Getting 10 sorts of fruit and veg into me takes a technique that is closer to loading a cannon than it is to cookery. However, it’s something I will have to work on.

I have a simple meatball recipe. Meat, breadcrumbs, milk, egg and stuff. In this case  the meat was minced pork and the “stuff” was a chopped spring onion and parsley. The milk to dampen the breadcrumbs and the egg all contribute to making a nice, tender meatball. You can do without them, but the end product is more suitable for playing golf than eating.

The bread crumbs may look a bit strange but don’t worry, the bits are just chopped up grains because I used the crusts of a seeded loaf to make the crumbs.

You can season it I suppose but the pork ones always seem to be OK with just herbs. I do season the beef ones a bit, normally using Worcestershire sauce or black pepper. You can also use dried herbs and grated parmesan.

Mix it all together with your hands and roll into balls the size of a walnut (a walnut in its shell, to be precise). Either poach it in a tomato sauce (about 40 minutes) or oven bake for 20 minutes at 180 C, 350 F or Gas Mark 4.

I based the bean burger recipe on one by Mark Bittman that was passed on to me by Laurie Graves.

My recipe was a tin of chickpeas, half an onion, parsley, a good shake of chilli powder, a teaspoon of cumin, an egg, some brown linseed (which was just hanging about needing to be used)  and enough oats to make the mixture dry enough to work. I made six burgers but we will only eat four for tea.

We ate them with roasted vegetables and stir-fried black kale, as pictured in the featured image. They still need a little work but are already much better than the previous recipe I was using and as good as any I’ve eaten recently when eating out.

 

 

Courgetti Spaghetti

All is good on the meatball front. I am able to produce a well-seasoned meatball that is soft on the tooth and holds together well when poached in tomato sauce.

When cooked in the oven they tend to flatten on the bottom, form a crust and dry out a bit. I could try a more sophisticated approach to this, but as I like them poached in the sauce I may just stop cooking them in the oven.

I tried frying one batch. It was a soft mix and probably not well-suited to the method. As you don’t actually need to brown them before poaching I’m going to avoid the frying pan in future.

After an unsatisfactory encounter with Boodles – spiralised butternut squash noodles – I’m glad to report that the courgetti spaghetti was far better in both taste and texture. The problem, apart from the cost (£1 for a small portion) is that they release a lot of water, which doesn’t look great on the plate.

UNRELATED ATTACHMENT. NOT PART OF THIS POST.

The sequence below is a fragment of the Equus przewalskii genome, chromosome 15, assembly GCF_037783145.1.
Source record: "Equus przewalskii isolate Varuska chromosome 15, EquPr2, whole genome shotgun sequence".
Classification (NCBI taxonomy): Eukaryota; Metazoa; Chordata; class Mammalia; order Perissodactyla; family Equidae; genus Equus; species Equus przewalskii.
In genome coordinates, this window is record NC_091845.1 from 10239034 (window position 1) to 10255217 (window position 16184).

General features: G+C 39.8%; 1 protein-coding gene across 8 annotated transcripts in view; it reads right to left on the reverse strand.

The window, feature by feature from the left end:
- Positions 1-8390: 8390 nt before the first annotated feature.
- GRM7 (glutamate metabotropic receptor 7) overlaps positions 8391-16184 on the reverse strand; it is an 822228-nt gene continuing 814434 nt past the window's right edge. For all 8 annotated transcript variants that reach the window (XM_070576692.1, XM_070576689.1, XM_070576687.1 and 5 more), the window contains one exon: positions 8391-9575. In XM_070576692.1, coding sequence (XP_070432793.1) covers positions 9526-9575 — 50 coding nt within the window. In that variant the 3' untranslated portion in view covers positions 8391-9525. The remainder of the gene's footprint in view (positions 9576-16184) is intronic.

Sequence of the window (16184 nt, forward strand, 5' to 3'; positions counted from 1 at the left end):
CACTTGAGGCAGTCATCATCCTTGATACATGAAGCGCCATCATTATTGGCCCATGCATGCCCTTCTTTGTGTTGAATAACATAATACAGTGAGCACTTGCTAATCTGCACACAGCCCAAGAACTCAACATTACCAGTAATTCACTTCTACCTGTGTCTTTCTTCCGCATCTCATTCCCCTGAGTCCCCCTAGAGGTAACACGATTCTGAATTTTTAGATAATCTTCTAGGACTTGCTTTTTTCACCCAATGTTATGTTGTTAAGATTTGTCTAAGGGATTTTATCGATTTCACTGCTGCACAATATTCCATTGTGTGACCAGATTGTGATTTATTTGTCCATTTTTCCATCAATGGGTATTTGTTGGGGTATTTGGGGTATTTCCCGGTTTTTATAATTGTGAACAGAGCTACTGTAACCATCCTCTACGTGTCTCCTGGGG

I can’t immediately think of a way round this, though I will try dropping the lot into hot oil next time, not heating it gradually. I will also look at a selection of dishes where the extra water won’t be a problem.

Does anyone have an answer to this problem?

Next stop, bean burgers.

Triviata

Yes, was surprised it was a real word too. I was looking for a title that denoted an accumulation of trivia and thought this was about right so checked it up to make sure if it was already taken, and yes it was. Shakespeare introduced 1,700 new words into English, but these days it’s not quite so easy.

There is also a Trivipedia, but no trivicumulation. I’m going to think about that…

I think it can be defined, in my sense, to denote a jumble of trivial news of the sort that makes up conversations between spouses or posts on blogs about normal life. Well, you may discuss world politics or philosophy with your spouse, but we tend to discuss children, what we did during the day, and housework. Or, more precisely, why I have done no housework.

So, his morning, after a day on the road yesterday, I drifted into consciousness just before 7.00 am, looked at the day outside and went back to bed for a while. Feeling energised I then sorted out books for charity, selected clothes for the Salvation Army (they seem to have been shrinking lately) and took a faulty kettle back to TESCO. It hadn’t been expensive but even cheap kettles are supposed to keep the water on the inside.

It’s surprising how long it takes to return a faulty kettle to TESCO. First you have to find someone to accept it, and at our branch that means going and standing at a shabby, anonymous counter at the back of the shop as everyone ignores you. Then, after finally intercepting a passing manager, you have to wait and see if they can find a replacement on the shelves or in the warehouse. They couldn’t. So I accepted a refund on my debit card.

Lunch was soup (Pea and Mint from TESCO) with fresh bread. Yes, I know I should make my own but I wanted something quick.

Blogging next – reading posts and adding bits to some posts I’m mulling over. I still have another post on Crowland Abbey to polish  (you have to ration these things out ) and a few others to develop.

Finally, gardening. I’ve been putting it off until the warmer weather came, and the warmer weather has come. As I have plenty of time this year, it really is time to get on top of the job. It’s also time to add some permaculture design and  wildlife to the garden.

I’m alternating TV, computer and cookery now. Julia is out at a meeting and when she returns she will be expecting meatballs. I’m still looking for a meatball recipe so “relaxed” and “well prepared” are words that don’t currently apply to me.

It will be different tomorrow – the Sweet Potato and Chickpea Curry is already done.

Meanwhile, I’d better focus and stop browsing. I’ve just been reading this. It’s cookery, but not as we know it.

Readers of a nervous disposition may be better not clicking the link.